That Christmas did teach me about little things I could do to make subsequent ones easier and I can try to share these.
Think about your ideal Christmas even if that’s sitting at home and pretending it isn’t happening. Maybe it’s not possible but it might help to show you ways in which you can keep things as low key possible or plan little escapes so you won’t feel overwhelmed.
Look at the support options. If you have friends or loved ones who support you, arrange to see or check in with them over Christmas and make times/dates so that you know those arrangements are there.
If you are worried about professional supports being unavailable, ask them about any on call options. Check what organisations or helplines will be operational (such as the Samaritans) and keep numbers with you.
One option that has really helped me is the comedian Sarah Millican’s hashtag “joinin on Twitter. This was started a few years ago for anyone on their own at Christmas but is used by people in many different circumstances-people who have been bereaved, people who are alone, unwell, unable to be where they want to be for Christmas, or simply, not enjoying it and feeling under pressure. There are tweets about peoples’ circumstances, what’s on television, the weather, food. I find it very comforting to just see that there are so many of us experiencing Christmas very differently to what the stereotypes are. Quite a few people, myself included, only use Twitter for #joinin at this time of year.
Don’t be afraid to look for what you need. More time to yourself, less time alone, practical help, emotional support. Naming them can be a first step in looking at ways to get what you need and sometimes acknowledging what we’re feeling is very validating. We might feel we need to pretend to others but at least we can be honest with ourselves.
Don’t buy into the media pressure. You don’t have to drop a dress size by Christmas, or lose two stone in January. You can eat as much or as little as you want over Christmas. It’s a short space of time. Indulging in what you want and like will not lead to any long-term health issues. You don’t have to feel guilt or the need to compensate for any treats or extras. Only exercise if you want to and not as a punishment. These things will add to the pressure and do no favours for your self-worth or self-esteem.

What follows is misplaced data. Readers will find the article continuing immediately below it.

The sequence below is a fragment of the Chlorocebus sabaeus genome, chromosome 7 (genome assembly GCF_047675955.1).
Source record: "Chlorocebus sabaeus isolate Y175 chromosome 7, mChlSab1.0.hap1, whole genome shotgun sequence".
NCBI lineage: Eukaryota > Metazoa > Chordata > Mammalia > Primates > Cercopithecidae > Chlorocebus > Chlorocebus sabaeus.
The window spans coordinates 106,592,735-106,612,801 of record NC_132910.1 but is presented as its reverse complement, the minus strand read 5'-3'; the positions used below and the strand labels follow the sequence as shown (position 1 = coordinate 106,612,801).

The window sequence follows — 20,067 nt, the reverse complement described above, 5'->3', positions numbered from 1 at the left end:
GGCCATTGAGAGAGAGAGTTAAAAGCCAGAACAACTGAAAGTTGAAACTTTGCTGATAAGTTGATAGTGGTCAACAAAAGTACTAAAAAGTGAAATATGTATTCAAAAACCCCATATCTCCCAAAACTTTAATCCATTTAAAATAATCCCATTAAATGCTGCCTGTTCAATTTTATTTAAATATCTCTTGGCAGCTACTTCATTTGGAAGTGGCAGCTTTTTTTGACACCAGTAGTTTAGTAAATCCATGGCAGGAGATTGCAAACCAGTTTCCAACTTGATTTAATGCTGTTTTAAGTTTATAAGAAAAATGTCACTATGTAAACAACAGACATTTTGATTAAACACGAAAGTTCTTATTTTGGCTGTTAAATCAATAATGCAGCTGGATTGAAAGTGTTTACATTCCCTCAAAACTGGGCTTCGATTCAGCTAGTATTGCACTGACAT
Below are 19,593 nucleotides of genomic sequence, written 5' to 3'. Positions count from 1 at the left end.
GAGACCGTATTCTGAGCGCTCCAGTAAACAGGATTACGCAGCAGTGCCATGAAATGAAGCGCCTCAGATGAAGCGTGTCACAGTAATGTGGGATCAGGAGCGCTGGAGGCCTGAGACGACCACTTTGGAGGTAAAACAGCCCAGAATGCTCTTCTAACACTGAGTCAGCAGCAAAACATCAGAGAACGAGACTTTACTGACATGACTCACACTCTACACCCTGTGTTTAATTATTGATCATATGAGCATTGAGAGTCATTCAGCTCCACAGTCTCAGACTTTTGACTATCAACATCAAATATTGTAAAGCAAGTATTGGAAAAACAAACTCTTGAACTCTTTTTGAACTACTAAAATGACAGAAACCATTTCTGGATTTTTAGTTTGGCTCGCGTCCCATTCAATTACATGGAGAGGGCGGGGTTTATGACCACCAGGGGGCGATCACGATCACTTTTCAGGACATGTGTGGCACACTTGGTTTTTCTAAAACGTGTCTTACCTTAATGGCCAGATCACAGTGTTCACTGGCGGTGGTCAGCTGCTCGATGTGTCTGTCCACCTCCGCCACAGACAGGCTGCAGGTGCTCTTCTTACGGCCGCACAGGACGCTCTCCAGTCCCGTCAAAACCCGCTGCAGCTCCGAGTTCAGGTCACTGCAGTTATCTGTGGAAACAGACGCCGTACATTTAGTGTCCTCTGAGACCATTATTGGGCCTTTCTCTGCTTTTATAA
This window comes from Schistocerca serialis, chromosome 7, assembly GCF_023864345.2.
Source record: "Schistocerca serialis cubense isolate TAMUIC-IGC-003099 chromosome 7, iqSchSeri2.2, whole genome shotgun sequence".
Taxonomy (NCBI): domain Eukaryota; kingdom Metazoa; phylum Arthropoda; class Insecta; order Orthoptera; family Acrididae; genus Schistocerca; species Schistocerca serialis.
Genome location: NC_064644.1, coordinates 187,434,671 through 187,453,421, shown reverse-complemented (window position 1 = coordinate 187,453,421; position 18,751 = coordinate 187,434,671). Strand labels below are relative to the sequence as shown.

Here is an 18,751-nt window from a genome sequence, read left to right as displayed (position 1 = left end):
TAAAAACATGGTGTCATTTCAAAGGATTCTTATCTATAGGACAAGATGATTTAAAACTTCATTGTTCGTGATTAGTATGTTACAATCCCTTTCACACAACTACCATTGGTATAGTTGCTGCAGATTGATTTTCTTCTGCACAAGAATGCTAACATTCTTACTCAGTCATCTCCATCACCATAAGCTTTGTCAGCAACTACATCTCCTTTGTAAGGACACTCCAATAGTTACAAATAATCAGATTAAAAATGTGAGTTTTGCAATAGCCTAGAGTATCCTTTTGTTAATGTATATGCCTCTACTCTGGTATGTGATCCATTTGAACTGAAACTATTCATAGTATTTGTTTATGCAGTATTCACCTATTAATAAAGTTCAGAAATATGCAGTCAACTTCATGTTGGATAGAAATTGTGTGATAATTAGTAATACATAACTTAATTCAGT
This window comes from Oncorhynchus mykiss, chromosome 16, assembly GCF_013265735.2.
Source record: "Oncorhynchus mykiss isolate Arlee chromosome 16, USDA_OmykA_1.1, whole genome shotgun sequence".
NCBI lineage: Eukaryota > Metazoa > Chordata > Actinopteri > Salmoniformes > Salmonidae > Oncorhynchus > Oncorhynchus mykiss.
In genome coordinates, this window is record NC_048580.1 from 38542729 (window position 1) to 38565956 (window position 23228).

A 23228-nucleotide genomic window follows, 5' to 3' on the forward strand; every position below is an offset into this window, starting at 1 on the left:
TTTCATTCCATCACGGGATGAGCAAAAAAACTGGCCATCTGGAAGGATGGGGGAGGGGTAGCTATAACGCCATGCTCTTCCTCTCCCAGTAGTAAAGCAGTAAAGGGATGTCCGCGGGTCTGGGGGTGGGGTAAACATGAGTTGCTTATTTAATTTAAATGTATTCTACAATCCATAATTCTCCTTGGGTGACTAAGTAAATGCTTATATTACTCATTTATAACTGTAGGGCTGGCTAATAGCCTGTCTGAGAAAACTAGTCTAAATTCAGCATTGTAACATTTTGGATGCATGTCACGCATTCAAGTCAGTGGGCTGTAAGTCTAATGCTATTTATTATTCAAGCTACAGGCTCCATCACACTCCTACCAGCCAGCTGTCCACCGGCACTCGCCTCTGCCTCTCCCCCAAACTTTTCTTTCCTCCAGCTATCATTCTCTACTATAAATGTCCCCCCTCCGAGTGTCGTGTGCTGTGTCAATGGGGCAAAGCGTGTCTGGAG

Don’t bankrupt yourself to give everyone everything you think they want and need. Think back to the Christmases you have ever enjoyed, either as a child or adult-was it ever because of the size of the presents or the amount of food and drink? No. It was always about something that can’t be bought. Atmosphere. And good atmosphere is about people being safe, comfortable and supported.
If you are feeling very low, try not to keep it to yourself. If you can’t talk to anyone around you, have a think about who you can ring or text and if that isn’t a good option for you, keep the helpline numbers close at hand and make a call or send an email. It helps to say it and sometimes even more so just to acknowledge it. If Christmas is causing you distress, make some plans for the days or weeks after. Have something to look ahead to, no matter small.
I realise that the above is all very easier said than done and in a quite a few spots I have felt hypocritical while typing but these are the things that I reflected on in the wake of some really difficult festive times. It’s easy to condemn ourselves, to feel that we “should” be other than we are and that we’re in danger of ruining it for those around us but this isn’t the case. No one chooses to be unwell and everyone is entitled to a Christmas no matter in what shape or form.
Just remember, it passes. The shortest day on the 21st December marks a beginning to brighter days which thankfully we start to see quite soon into the new year. Hold on to that and remember, it really isn’t just you. Your Christmas is as important as everyone else’s.
“I prefer winter and Fall, when you feel the bone structure of the landscape–the loneliness of it, the dead feeling of winter. Something waits beneath it, the whole story doesn’t show. “
If you are having a tough time at the moment and need to reach out for support, please contact any of the following